Monthly Archive for April, 2008

(Finally) upgraded to Leopard

At the beginning of the month I got my work laptop, one of the early 2008 MacBook Pro’s. It came wit h 10.5.2 preinstalled, so I took the opportunity to upgrade to Leopard. It’s been an interesting experience sitting on the sidelines watching everyone else explore the new features, but I don’t regret it. I had a few hiccups moving things over, mostly related to installing Python packages. But I had fewer migration problems than I expected, especially given how customized a setup I am running.

Spotlight is actually fast now. It’s not absolutely lightning fast, but it is now fast enough to be usable, at least for me. This might also be partially related to the 7200RPM disk in the new laptop, but either way, I am happy, because this is the thing I wanted the most from Leopard.. Well, except for the fact that mds still sometimes shows up as the top CPU consumer on the machine.

Mail.app improved a lot. There was a bug in the reply all command that made moderating Apache mailing lists a pain. Gone. Account setup, and more importantly, self-signed certificate support is hugely improved. No more trips to Keychain Access to make things work. If only it could remember the position of multiple viewer windows across restarts.

I used one of the virtual desktop managers on my Powerbook and then stopped, so I didn’t expect much out of Spaces. It turns out that spaces is actually pretty good. It works with multiple displays and plays well with Expose. I’m using it all the time I just wish there were shortcuts to go to a particular Space.

Against my better judgment, I’m using Time Machine for primary backups at the moment. This is due to an unfortunate fragmentation of external Firewire disks. After JavaOne I need to spend some time rearranging stuff on various hard drives, so that I can put a SuperDuper! backup into the rotation again. I don’t yet have complete faith in Time Machine’s reliability. Just yesterday, I successfully used Time Machine to save my bacon, and then later in the day, a Time Machine backup just failed with an error. Running Disk Utility over the backup disk didn’t find any problems, and after a reboot, backups seemed to work again. Doesn’t exactly inspire confidence, though. I also tried to use a USB disk that is attached an Airport Extreme, and Time Machine could never finish its initial backup. I like to work with a large display, so wireless Time Machine is not a huge deal to me, but it really ought to work. It’s likely to be several more point releases of 10.5 before I really feel like I can rely on Time Machine.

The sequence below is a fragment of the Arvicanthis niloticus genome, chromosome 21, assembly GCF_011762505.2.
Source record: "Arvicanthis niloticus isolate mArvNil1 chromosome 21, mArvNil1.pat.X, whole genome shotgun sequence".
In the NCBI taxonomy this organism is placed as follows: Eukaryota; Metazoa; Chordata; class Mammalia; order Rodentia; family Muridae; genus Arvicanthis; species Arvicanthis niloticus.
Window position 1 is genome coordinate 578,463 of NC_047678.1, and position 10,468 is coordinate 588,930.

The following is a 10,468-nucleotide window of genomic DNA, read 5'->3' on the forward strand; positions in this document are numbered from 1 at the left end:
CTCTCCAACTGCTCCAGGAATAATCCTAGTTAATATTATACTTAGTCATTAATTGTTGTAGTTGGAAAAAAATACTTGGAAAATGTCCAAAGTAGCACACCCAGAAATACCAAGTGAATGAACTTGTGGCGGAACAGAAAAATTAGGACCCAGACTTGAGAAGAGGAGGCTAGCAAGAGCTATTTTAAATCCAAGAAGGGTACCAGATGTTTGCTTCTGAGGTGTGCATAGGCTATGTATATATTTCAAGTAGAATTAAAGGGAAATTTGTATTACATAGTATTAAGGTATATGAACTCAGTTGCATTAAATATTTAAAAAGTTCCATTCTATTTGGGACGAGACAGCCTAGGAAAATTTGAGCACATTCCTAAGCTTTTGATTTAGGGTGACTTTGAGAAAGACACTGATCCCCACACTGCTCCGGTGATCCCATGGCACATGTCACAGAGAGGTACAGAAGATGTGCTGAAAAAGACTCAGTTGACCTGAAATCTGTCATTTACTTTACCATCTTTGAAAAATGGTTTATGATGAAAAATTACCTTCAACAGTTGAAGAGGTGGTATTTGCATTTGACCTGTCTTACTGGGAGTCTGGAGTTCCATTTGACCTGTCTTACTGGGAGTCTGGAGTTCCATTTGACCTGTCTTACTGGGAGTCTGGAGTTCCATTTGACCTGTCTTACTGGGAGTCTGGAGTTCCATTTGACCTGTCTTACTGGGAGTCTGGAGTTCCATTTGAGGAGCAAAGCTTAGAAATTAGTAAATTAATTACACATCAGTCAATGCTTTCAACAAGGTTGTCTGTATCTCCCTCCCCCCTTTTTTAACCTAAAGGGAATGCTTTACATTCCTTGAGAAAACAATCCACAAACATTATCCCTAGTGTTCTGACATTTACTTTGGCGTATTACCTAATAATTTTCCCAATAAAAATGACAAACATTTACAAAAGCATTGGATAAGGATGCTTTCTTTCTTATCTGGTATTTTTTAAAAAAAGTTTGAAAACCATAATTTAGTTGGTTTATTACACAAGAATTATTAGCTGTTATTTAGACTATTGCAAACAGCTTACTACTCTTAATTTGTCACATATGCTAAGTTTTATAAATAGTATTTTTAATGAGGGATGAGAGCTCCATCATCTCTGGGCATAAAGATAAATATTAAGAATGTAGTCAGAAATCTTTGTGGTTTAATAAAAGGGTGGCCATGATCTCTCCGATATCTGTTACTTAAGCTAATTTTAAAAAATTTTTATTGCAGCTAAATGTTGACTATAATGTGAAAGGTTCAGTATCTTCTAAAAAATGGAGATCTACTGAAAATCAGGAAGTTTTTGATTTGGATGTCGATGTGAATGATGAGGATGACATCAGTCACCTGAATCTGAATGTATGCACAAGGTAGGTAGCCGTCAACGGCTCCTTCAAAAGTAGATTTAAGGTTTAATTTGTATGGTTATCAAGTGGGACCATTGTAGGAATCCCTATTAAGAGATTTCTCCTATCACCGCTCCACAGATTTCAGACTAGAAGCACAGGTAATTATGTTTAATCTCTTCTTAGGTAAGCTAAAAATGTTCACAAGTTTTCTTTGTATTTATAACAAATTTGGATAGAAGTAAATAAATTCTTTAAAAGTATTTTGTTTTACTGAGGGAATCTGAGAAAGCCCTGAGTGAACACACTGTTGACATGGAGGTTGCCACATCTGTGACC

Quicklook is useful when I remember to use it. I’m getting tons of PDF slideshows in e-mail, and Quicklook is good for those. I really wish there was a Quicklook plugin that work on OpenOffice documents.

The next one is dumb but true. I really like having pictures for my desktop backgrounds. The translucent menu bar isn’t a factor in this. Apple provided a nice set of pictures for the backgrounds, and I have it set to rotate the background fairly often. All I need to do now is find some time to pull some of my own pictures into the rotation. The new animations for the picture folder screensaver is also cool – it drops the new pictures on top of the older ones, so that over time your screen looks like a pile of photographs.